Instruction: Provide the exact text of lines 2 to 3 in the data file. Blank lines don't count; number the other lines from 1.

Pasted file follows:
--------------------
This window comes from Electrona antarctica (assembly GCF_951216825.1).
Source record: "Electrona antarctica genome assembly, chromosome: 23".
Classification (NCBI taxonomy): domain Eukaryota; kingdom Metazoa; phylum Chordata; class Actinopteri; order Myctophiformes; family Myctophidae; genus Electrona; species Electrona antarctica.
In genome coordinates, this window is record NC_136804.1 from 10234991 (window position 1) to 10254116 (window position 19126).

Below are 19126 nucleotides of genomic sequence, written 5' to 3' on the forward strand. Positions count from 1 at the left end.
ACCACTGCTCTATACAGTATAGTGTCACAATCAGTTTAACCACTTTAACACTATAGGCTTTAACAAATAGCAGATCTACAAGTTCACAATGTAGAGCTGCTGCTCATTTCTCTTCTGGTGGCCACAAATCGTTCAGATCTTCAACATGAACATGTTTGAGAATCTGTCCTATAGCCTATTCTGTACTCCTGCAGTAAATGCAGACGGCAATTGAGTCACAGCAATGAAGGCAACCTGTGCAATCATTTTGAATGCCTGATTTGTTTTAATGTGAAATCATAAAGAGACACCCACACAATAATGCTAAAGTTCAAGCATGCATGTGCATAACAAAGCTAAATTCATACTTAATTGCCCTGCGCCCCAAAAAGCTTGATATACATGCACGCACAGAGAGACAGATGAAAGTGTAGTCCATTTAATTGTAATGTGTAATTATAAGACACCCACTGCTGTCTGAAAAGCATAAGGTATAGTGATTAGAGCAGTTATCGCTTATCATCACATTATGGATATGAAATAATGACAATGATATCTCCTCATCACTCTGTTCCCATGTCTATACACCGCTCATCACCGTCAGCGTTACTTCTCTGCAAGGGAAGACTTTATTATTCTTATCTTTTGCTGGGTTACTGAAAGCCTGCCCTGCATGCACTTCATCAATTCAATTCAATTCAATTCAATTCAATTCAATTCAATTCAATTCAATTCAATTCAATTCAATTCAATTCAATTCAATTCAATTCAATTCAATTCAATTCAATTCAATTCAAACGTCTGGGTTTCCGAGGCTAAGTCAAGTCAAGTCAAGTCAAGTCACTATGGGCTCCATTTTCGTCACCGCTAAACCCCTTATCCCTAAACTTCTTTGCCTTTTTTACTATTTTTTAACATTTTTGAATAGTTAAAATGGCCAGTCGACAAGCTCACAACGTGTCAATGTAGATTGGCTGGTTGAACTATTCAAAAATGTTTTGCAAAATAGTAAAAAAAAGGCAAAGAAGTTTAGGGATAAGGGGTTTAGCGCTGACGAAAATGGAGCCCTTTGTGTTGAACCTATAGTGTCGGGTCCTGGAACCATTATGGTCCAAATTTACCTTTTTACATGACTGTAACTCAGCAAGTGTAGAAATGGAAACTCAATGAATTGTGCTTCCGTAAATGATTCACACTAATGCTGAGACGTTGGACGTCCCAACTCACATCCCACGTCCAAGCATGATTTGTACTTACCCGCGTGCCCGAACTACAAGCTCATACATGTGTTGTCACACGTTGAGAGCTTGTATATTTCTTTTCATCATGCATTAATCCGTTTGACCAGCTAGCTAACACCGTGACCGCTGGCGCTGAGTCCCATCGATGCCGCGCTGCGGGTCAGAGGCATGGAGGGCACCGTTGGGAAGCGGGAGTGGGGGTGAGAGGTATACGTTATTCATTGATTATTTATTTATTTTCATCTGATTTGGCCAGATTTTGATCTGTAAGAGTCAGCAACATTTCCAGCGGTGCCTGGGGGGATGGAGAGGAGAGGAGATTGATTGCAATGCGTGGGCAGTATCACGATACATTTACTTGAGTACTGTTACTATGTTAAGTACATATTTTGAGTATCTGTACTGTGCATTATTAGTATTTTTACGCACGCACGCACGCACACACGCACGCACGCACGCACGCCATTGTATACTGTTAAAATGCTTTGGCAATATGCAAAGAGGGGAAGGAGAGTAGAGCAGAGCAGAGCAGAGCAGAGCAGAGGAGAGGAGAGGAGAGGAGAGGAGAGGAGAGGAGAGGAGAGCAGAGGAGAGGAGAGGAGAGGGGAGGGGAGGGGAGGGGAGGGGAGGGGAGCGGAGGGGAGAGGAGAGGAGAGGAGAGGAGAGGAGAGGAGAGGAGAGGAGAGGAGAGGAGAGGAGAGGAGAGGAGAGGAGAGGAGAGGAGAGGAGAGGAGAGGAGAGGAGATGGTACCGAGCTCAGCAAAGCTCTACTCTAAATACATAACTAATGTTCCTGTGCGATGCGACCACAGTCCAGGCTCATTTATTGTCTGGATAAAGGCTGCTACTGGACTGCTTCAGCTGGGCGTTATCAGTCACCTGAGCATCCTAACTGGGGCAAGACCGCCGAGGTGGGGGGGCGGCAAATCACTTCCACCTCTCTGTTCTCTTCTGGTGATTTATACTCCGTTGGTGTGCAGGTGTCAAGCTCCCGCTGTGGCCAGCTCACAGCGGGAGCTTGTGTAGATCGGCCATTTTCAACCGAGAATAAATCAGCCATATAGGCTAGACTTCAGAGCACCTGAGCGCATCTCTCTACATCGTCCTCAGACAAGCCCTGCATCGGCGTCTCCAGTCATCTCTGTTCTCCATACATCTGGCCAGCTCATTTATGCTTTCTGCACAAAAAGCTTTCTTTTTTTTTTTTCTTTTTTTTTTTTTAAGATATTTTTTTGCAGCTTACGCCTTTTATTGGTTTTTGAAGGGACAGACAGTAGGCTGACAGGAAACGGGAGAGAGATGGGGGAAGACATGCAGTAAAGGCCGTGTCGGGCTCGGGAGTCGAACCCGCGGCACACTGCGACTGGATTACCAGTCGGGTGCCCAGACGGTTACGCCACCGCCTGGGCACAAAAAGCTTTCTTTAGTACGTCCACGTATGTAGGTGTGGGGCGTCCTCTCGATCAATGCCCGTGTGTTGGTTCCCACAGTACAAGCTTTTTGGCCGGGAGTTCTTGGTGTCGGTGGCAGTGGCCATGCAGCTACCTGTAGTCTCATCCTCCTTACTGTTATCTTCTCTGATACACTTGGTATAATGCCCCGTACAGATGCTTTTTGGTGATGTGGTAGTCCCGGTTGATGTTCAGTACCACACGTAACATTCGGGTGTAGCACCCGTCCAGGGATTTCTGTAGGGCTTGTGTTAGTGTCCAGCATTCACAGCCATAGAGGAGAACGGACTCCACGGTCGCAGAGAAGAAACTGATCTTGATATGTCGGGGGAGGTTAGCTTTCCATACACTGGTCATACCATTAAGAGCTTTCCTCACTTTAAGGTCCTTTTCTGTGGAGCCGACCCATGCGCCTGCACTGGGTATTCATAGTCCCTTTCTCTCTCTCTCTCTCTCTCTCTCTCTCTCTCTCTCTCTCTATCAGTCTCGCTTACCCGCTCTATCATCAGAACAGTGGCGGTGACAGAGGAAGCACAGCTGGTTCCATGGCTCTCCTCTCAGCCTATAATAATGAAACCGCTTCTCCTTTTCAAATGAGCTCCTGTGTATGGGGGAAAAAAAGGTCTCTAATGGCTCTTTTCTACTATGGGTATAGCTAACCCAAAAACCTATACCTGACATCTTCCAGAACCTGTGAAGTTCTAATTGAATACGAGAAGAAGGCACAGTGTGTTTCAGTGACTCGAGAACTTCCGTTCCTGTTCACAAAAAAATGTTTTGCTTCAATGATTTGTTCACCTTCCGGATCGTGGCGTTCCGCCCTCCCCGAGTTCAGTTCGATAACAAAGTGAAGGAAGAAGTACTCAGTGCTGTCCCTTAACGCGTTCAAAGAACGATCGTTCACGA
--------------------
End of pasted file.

Source record: "Electrona antarctica genome assembly, chromosome: 23".
Classification (NCBI taxonomy): domain Eukaryota; kingdom Metazoa; phylum Chordata; class Actinopteri; order Myctophiformes; family Myctophidae; genus Electrona; species Electrona antarctica.